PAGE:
Twitter has posted its Q3 2021 performance numbers, showing steady increases in both users and revenue. But steady may not be enough, given the platform’s ambitious growth targets, while its ongoing investment into new projects doesn’t appear to be paying off as it likely would have hoped.
First off, on active users – Twitter’s Monetizable Daily Active User count is now up to 211 million, a 13% year-over-year increase.
Twitter kind of tries to obscure its data by reporting direct YoY comparisons, as opposed to a quarter by quarter chart, but for context, here are its 2021 Q2 and Q3 mDAU figures side-by-side.
As you can see, Twitter didn’t add any new users in the US at all, with all 5 million of its new users coming from outside North America. Which is not necessarily a bad thing, as Twitter still has plenty of growth potential in various markets, but it may be a concern for investors, given that the majority of the platform’s revenue is driven by US users.
Again, Twitter uses a more skewed YoY comparison, as opposed to displaying quarterly performance, but again, for context, Twitter brought in $1.19 billion in revenue in Q2 2021, meaning that it generated an additional $94 million in Q3, with the majority coming from the US.
Any growth is obviously good, but it’s interesting to consider where Twitter’s usage stats are trending with respect to its growth targets, which it announced back in February. As part of its Analyst Day presentation, Twitter noted that it was aiming to reach 315 million mDAU by Q4 2023, with revenue rising to $7.5 billion in that year.
So how is Twitter tracking?
Twitter was at 199m mDAU in Q1 this year, rising to 206m in Q2 (+7m), and is now 211m in Q3 (+5m). In order to reach 315m by 2023, it needs an annual growth rate of around 38.6m mDAU. So right now, it’s not exactly on track, while its revenue numbers will also need a significant boost to get the platform to those marks (Twitter’s on track to reach $5.1b in revenue this year).
Which it needs to hit, otherwise it could face significant change. Last year, a group of activist investors bought their way onto Twitter’s board in order to push for the replacement of current CEO Jack Dorsey, who they feel is not maximizing the opportunities of the platform. Twitter’s executive team was able to arrange a stay of execution for Dorsey, based on these ambitious growth targets, but if Twitter can’t meet them, you can bet that those calls for Dorsey’s removal will ramp up once again, which could spark a major shift at the app.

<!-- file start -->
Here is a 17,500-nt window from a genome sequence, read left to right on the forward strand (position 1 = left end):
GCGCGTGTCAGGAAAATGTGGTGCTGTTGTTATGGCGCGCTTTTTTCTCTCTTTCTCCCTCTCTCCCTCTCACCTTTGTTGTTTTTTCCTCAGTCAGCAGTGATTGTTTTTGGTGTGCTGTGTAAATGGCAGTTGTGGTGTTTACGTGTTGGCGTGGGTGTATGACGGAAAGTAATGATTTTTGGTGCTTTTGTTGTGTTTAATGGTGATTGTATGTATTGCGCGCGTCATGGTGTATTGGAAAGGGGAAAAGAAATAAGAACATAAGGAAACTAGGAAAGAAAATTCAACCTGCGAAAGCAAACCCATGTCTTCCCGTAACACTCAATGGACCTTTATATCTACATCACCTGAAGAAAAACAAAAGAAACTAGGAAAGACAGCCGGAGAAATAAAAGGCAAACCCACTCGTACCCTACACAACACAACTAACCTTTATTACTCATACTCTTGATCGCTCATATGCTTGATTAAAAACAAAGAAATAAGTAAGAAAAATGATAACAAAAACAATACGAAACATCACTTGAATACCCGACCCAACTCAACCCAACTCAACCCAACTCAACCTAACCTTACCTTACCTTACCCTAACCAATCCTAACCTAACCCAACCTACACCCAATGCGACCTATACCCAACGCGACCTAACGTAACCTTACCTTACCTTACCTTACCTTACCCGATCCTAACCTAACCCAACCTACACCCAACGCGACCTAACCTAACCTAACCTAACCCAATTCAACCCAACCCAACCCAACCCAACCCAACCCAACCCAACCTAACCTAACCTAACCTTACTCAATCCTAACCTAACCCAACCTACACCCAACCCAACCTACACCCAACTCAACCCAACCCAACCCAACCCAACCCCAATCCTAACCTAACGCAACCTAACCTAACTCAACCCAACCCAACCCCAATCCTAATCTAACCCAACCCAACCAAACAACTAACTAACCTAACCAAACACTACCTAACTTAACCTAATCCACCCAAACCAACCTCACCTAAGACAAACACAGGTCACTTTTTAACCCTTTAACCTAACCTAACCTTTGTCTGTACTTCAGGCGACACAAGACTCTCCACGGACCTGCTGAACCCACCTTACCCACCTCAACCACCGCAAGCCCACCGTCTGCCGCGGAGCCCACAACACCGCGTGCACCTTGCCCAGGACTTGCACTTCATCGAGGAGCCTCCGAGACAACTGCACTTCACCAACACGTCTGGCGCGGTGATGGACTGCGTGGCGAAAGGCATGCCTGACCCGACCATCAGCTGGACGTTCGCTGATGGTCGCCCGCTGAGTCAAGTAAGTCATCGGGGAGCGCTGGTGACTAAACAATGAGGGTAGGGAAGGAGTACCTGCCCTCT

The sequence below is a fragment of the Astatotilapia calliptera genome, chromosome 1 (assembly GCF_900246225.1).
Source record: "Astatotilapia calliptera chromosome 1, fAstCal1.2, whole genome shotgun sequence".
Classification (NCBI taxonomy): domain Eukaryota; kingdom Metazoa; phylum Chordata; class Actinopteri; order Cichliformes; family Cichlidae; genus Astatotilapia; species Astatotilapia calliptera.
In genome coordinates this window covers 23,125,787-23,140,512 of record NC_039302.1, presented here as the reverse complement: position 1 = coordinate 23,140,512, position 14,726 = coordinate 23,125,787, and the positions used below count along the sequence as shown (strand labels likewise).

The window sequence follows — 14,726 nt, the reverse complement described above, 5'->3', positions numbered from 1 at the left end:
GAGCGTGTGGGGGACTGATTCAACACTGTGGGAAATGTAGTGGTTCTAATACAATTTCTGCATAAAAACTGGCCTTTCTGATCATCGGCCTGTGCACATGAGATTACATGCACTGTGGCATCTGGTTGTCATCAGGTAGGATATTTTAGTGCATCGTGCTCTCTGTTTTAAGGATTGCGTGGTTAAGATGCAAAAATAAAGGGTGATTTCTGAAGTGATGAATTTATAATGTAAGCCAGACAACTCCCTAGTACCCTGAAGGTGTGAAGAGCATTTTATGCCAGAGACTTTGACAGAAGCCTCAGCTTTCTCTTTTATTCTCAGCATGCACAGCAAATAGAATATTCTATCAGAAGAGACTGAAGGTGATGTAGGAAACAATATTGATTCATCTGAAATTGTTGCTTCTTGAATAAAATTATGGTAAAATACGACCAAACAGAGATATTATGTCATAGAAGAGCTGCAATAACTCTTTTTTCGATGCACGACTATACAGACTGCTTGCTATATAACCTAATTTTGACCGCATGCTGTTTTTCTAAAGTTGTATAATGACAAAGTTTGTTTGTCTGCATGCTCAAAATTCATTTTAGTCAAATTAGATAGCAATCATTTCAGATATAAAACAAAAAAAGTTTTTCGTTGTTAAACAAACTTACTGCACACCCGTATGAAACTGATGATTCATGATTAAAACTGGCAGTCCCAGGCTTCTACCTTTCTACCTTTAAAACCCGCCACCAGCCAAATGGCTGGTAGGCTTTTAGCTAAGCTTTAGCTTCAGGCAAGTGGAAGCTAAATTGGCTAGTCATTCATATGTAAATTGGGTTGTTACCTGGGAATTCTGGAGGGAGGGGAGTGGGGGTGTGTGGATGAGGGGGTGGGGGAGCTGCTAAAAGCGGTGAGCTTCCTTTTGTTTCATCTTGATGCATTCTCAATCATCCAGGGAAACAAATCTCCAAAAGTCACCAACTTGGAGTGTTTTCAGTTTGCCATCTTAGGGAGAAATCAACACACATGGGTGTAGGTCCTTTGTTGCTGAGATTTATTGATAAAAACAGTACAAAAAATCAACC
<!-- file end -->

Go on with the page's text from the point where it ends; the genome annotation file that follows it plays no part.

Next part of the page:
Which is also why Twitter’s been so keen to try new things, and throw new ideas at the wall, which, in general, has been a welcome change for the app that’s long been criticized for its lack of innovative momentum. But even so, the numbers, at least right now, don’t point to these new additions providing any major usage boost as yet, with many of the projects either falling flat or failing to gain significant take-up in the early going.
For example, Twitter shut down its Stories-like Fleets option in July due to lack of user interest, it’s subscription add-on program Twitter Blue hasn’t provided any radical new functionality that would justify the monthly cost, despite Twitter trying to angle ‘undo send’ as an alternative for a tweet editing functionality, and its Communities group tweeting process seems to run counter to a lot of the platform’s key engagement opportunities.
Twitter is, of course, still developing these options, which is a side-effect of launching faster, and iterating as you go, but thus far, while Twitter is definitely doing more things, we’re yet to see any ‘game-changing’ or major usage boosting functionality as a result of these experiments.
Which then brings us to Spaces, the platform’s major hope in latching onto the audio social trend, which is already fading in many respects.
Twitter’s been working to boost awareness of Spaces chats, as it seeks to increase engagement with the option, while it also added Spaces topics to assist in showcasing the most relevant discussions to each user.
Spaces could still become a bigger part of the tweet experience, but again, will it be enough to boost usage to the levels that Twitter needs, and get to that 315m mDAU mark in 2023?
Overall, the numbers for Twitter are okay – the revenue figures met market expectations, and Twitter has also noted that its ad business has not been heavily impacted by Apple’s data privacy update, which was specifically highlighted as an impediment in Facebook and Snapchat’s reports.
But some key challenges remain, when looking at the company’s overall direction. That’s not to say Twitter can’t make these targets, nor that change is guaranteed if it doesn’t, but there is a question as to how much benefit the platform can drive from its various updates, and whether they’ll be able to drive the increased adoption that it needs.
That is, of course, unless it can derive a major boost from eCommerce, another element of focus in the app.
Can eCommerce sales via tweet add a significant amount to its bottom line, while also boosting usage?